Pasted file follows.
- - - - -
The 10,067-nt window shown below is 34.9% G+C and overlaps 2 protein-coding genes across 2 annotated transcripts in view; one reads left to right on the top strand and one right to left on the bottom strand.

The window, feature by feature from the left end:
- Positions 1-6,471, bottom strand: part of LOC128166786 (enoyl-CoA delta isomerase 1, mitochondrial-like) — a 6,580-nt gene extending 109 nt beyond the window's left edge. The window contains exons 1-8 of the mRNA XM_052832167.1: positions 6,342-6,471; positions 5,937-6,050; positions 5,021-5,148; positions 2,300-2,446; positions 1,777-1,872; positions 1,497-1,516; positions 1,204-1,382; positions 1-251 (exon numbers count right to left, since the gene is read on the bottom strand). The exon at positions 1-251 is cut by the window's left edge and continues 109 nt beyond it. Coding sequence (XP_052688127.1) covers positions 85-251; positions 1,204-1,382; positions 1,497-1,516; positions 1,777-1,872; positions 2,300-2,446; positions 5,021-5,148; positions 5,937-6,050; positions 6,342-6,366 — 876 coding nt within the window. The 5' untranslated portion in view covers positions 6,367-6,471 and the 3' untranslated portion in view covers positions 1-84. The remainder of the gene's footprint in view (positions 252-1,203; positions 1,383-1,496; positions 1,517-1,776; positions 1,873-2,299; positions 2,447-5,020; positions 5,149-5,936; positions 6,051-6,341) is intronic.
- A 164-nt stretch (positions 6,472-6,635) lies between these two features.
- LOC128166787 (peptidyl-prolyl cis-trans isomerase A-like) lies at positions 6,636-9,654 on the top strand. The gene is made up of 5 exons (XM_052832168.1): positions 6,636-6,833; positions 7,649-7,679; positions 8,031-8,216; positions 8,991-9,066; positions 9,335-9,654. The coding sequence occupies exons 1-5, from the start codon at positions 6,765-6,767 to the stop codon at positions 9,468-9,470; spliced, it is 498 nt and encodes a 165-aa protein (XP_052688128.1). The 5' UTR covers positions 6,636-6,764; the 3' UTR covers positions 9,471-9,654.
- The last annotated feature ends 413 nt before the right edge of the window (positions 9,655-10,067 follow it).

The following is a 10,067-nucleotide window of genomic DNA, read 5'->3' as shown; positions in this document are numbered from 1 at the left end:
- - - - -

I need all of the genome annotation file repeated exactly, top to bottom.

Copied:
The 10,067-nt window shown below is 34.9% G+C and overlaps 2 protein-coding genes across 2 annotated transcripts in view; one reads left to right on the top strand and one right to left on the bottom strand.

The window, feature by feature from the left end:
- Positions 1-6,471, bottom strand: part of LOC128166786 (enoyl-CoA delta isomerase 1, mitochondrial-like) — a 6,580-nt gene extending 109 nt beyond the window's left edge. The window contains exons 1-8 of the mRNA XM_052832167.1: positions 6,342-6,471; positions 5,937-6,050; positions 5,021-5,148; positions 2,300-2,446; positions 1,777-1,872; positions 1,497-1,516; positions 1,204-1,382; positions 1-251 (exon numbers count right to left, since the gene is read on the bottom strand). The exon at positions 1-251 is cut by the window's left edge and continues 109 nt beyond it. Coding sequence (XP_052688127.1) covers positions 85-251; positions 1,204-1,382; positions 1,497-1,516; positions 1,777-1,872; positions 2,300-2,446; positions 5,021-5,148; positions 5,937-6,050; positions 6,342-6,366 — 876 coding nt within the window. The 5' untranslated portion in view covers positions 6,367-6,471 and the 3' untranslated portion in view covers positions 1-84. The remainder of the gene's footprint in view (positions 252-1,203; positions 1,383-1,496; positions 1,517-1,776; positions 1,873-2,299; positions 2,447-5,020; positions 5,149-5,936; positions 6,051-6,341) is intronic.
- A 164-nt stretch (positions 6,472-6,635) lies between these two features.
- LOC128166787 (peptidyl-prolyl cis-trans isomerase A-like) lies at positions 6,636-9,654 on the top strand. The gene is made up of 5 exons (XM_052832168.1): positions 6,636-6,833; positions 7,649-7,679; positions 8,031-8,216; positions 8,991-9,066; positions 9,335-9,654. The coding sequence occupies exons 1-5, from the start codon at positions 6,765-6,767 to the stop codon at positions 9,468-9,470; spliced, it is 498 nt and encodes a 165-aa protein (XP_052688128.1). The 5' UTR covers positions 6,636-6,764; the 3' UTR covers positions 9,471-9,654.
- The last annotated feature ends 413 nt before the right edge of the window (positions 9,655-10,067 follow it).

The following is a 10,067-nucleotide window of genomic DNA, read 5'->3' as shown; positions in this document are numbered from 1 at the left end: